It was a Thursday morning like any other. I woke up at 7:45am  to “Kanye West – Addiction” blaring from my Sony alarm clock/ipod dock. I grabbed my iPhone off that dock and hobbled to the bathroom and launched a pre made playlist to listen to as I got ready for work.

For those of you who frequent the blog this is a great example of where my beef with the iPhone’s speaker quality comes into play. But that’s neither here nor there. I updated myself on the day’s technology news using RSS Reader and bouncing around from site to site, once again on my iPhone.

Even on my way to work, my iPhone is my primary source of music. My car doesn’t natively have the ability to utilize bluetooth audio, but I do have a Jabra SP700 that takes my phone’s bluetooth audio signal and FM transmits it through my car radio, ipso facto, I had iPhone music playing through my car’s speakers. Before waltzing into work, I respond to a few emails from car dealers as I am currently shopping for a new vehicle.

Now I said this was a normal Thursday, save for the fact that right after work I was to hop on an airplane to Dallas, TX as I was going to visit family and friends for the weekend. About 6 hours before my flight, I received a text message reminding me to check-in, which once again I was able to do, right from my iPhone, and I even changed my seat to an available window seat so I could watch the plane take off.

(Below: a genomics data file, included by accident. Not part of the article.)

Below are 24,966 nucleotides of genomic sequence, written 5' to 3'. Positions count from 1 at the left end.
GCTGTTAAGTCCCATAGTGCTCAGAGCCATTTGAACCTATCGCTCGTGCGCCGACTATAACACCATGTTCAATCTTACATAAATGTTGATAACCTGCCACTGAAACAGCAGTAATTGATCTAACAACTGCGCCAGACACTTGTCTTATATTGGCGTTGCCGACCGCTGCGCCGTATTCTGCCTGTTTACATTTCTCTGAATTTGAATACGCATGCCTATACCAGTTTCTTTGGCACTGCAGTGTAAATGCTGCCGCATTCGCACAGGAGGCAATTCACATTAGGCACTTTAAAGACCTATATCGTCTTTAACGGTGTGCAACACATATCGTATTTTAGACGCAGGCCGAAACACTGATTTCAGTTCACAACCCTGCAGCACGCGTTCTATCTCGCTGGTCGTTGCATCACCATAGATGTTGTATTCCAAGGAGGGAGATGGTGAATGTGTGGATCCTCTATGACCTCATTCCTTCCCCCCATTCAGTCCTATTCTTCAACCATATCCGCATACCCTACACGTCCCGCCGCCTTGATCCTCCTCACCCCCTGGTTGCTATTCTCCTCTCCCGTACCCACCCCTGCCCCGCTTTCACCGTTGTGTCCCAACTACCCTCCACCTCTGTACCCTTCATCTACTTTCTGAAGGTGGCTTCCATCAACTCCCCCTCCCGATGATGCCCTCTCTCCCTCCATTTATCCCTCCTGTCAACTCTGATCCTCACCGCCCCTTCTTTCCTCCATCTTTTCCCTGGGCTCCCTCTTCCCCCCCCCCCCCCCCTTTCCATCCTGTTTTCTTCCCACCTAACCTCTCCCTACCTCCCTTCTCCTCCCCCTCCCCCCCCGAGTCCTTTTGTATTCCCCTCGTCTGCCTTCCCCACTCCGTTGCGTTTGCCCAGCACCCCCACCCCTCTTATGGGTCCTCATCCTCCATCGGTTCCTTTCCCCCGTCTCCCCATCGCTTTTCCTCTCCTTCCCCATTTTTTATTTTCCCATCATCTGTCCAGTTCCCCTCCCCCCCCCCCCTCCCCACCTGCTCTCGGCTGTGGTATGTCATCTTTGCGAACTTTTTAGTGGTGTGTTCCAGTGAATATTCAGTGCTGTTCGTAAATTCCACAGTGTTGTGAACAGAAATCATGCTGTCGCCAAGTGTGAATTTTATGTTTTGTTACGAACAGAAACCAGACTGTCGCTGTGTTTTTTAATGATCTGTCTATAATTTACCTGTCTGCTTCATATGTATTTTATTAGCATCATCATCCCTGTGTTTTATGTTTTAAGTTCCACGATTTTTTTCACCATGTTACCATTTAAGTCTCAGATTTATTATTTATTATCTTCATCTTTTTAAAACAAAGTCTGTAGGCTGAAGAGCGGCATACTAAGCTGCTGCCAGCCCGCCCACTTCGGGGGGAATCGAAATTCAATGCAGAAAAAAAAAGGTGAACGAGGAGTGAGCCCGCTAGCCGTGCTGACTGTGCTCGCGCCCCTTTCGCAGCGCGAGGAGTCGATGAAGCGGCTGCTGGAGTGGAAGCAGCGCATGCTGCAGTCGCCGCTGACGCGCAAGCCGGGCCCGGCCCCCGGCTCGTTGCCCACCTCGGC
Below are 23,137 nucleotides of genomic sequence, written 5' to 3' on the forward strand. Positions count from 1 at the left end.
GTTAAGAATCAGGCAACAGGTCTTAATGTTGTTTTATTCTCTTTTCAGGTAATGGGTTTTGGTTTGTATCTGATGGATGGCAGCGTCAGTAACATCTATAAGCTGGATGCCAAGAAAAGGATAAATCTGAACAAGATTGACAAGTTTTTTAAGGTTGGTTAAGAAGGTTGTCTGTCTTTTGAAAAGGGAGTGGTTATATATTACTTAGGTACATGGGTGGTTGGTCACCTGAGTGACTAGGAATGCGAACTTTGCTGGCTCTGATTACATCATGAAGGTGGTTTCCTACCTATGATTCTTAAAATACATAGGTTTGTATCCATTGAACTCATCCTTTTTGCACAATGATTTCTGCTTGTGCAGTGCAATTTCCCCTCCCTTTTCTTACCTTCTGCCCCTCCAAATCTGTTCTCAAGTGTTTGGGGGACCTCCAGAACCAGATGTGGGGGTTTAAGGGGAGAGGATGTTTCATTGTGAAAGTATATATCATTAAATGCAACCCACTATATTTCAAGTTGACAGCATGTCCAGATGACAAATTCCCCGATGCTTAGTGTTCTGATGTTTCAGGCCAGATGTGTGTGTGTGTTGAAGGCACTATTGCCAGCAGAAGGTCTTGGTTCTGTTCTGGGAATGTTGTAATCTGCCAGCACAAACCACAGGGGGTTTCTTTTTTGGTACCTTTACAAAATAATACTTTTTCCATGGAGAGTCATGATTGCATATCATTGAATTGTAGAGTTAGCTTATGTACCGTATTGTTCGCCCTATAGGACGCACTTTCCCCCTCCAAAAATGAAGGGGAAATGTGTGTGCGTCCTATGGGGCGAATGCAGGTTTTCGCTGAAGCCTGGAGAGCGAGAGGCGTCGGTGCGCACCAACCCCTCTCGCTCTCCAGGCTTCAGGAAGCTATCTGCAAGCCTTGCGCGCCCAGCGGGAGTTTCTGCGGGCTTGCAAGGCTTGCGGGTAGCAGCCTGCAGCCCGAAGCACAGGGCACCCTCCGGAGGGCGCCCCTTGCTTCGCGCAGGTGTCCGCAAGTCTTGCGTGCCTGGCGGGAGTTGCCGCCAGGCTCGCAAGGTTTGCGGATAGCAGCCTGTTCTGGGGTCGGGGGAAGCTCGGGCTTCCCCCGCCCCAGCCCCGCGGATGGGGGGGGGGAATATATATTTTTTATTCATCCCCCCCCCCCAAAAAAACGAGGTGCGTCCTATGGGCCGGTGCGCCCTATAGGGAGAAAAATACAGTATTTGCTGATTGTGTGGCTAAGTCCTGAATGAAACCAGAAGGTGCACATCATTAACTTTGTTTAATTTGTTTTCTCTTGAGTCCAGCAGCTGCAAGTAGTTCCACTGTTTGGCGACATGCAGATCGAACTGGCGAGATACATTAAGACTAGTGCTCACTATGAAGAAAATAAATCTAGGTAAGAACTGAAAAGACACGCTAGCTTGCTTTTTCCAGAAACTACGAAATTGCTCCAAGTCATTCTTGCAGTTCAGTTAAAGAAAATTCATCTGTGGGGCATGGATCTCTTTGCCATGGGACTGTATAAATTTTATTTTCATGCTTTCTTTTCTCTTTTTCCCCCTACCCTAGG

Once at the airport, I used a “mobile boarding pass”, which essentially is a boarding pass on your phone that has a barcode that scans like a typical paper pass, and with half an hour to spare before my plane boarding, plugged in my Dr. Dre beat in ear headphones (I’m impressed by the way, and stay tuned to the blog for a quick review and tips on how to get them 60% off retail) and listened to music until it was time to board.

The plane ride itself was a breeze, thanks to about 6 episodes of The Simpsons on my iPhone and the occasional snapshot of the gorgeous clouds at 25,000 feet in the air (which looked gorgeous by the way on my iPhone 4’s retina display) from my window seat.

Upon landing, I popped open the Avis Rental Car App and picked a car out, then proceeded to the Avis Rental Stand and picked it up almost hassle free. It wasn’t too shabby, a 2010 Ford Fusion, but the highlight was it came with Ford’s Microsoft Sync package which is basically the best implementation of bluetooth in a car I’ve seen. Almost all bluetooth profiles are supported, including my favorite, A2DP, which means I can natively stream music wirelessly through the car’s speakers with no loss in audio quality. It of course also enables you to make phone calls using the car’s speaker system, which I utilized to inform my mom I had made it safely and was on my way.

It is absolutely unbelievable to think where cell phones were just a few years ago. It amazes me to think how integrated my iPhone is in my daily activities, a phone I’ve had for maybe 2 and a half years. From waking up in the morning, to ticket confirmations, to mobile boarding passes, and of course mobile entertainment. Not to mention the somewhat forgotten features such as phone calls and text messaging. Now with a reputable 5.0 mp camera and HD video recording, and several options for either Audible or static GPS directions, a once cheesy and overused quip is slowly becoming a valid question, “Is there anything the iPhone can’t do?” Well it certainly won’t pay for your gas… or will it?